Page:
Argentina has a forced heirship regime that is deemed part of public policy. Any provisions of the parties (either by the deceased or the heirs) against it are invalid and of no force and effect. There are precedents in Argentine courts in which forced heirship claims have been admitted against trust assets.

Forced heirs (ascendants, descendants, spouses and others) cannot be deprived of a certain portion of the deceased’s estate (except where one of the few statutory causes for disinheritance are present and invoked by the decedent in the will). These portions are:

  • i. Children and their issue: four-fifths of the total assets of the deceased.
  • ii. Ascendants (where there are no children): two-thirds of the assets of the deceased.
  • iii. Spouse (where there are no ascendants or descendants): one-half of the assets of the deceased.

In relation to the intestacy rules, see Question 28.

Forced heirship regimes

25. What are the main characteristics of the forced heirship regime, if any, in your jurisdiction?

Avoiding the regime

There are no ways to avoid the regime and judges are reluctant to admit structures that defeat the forced heirship rules.

Assets received by beneficiaries in other jurisdictions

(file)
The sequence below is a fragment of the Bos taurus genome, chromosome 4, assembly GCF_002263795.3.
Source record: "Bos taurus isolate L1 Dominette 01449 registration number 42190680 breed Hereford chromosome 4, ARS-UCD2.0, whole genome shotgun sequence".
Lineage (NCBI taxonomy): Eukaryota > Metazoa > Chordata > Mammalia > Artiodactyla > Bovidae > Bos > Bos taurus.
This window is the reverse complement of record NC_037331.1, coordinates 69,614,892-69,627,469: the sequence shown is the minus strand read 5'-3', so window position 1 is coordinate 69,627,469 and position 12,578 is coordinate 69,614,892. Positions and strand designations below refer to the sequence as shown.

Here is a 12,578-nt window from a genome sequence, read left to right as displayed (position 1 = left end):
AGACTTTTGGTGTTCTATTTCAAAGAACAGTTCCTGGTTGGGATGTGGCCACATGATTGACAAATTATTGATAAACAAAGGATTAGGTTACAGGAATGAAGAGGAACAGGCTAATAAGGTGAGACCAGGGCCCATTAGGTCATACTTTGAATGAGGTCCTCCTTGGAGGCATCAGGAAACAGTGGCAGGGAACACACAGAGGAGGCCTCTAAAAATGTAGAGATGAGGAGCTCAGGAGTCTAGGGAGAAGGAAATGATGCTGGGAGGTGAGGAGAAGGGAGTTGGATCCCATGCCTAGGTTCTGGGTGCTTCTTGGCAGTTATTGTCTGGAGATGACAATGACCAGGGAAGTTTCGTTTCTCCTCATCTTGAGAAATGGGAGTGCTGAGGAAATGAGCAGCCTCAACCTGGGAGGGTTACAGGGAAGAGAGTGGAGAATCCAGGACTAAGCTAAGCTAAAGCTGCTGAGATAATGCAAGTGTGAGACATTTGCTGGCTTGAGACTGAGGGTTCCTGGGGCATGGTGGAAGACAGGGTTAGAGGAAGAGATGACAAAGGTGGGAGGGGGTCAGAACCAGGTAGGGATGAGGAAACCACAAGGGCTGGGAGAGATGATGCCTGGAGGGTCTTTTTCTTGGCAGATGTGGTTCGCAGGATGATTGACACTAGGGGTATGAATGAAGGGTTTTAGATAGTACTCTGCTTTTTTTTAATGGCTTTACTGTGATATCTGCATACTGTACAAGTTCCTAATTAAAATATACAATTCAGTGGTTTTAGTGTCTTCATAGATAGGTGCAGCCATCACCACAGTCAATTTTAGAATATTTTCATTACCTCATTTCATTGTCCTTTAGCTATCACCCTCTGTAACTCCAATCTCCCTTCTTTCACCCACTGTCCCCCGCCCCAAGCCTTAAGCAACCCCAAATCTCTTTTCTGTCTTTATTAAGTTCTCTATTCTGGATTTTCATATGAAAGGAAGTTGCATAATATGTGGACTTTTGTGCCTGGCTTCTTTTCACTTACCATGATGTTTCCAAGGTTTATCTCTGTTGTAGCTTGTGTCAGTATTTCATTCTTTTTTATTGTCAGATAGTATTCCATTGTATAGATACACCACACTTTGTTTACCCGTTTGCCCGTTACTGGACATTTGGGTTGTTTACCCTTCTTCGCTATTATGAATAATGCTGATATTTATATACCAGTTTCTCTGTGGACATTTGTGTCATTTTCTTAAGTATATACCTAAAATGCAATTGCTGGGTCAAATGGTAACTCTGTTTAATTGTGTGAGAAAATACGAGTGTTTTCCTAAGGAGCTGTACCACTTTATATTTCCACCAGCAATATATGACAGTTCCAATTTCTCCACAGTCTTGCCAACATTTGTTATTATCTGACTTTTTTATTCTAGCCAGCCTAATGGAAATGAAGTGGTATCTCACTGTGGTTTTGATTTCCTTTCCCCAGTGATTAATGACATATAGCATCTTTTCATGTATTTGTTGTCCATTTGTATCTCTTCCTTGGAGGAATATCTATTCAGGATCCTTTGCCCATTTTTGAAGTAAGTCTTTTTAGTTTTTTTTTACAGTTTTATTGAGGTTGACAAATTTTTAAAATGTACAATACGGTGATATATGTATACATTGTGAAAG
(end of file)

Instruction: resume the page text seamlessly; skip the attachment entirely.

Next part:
Assets received by beneficiaries in other jurisdictions are taken into account (see Question 22).

Mandatory or variable

Any agreement entered into between future beneficiaries during the deceased’s life is null and void. Argentine law forbids any agreement regarding the future estate.

Real estate or other assets owned by foreign nationals

26. Are real estate or other assets owned by a foreign national subject to your succession laws or the laws of the foreign national’s original country?

Title to real property located in Argentina may only be passed in accordance with Argentine law. It is unclear, however, if this applies solely to transfers between living persons or if it should also apply in the case of transfer by death. However, most Argentinean court decisions have held that it applies to both.

 

27. Do your courts apply the doctrine of renvoi in relation to succession to immovable property?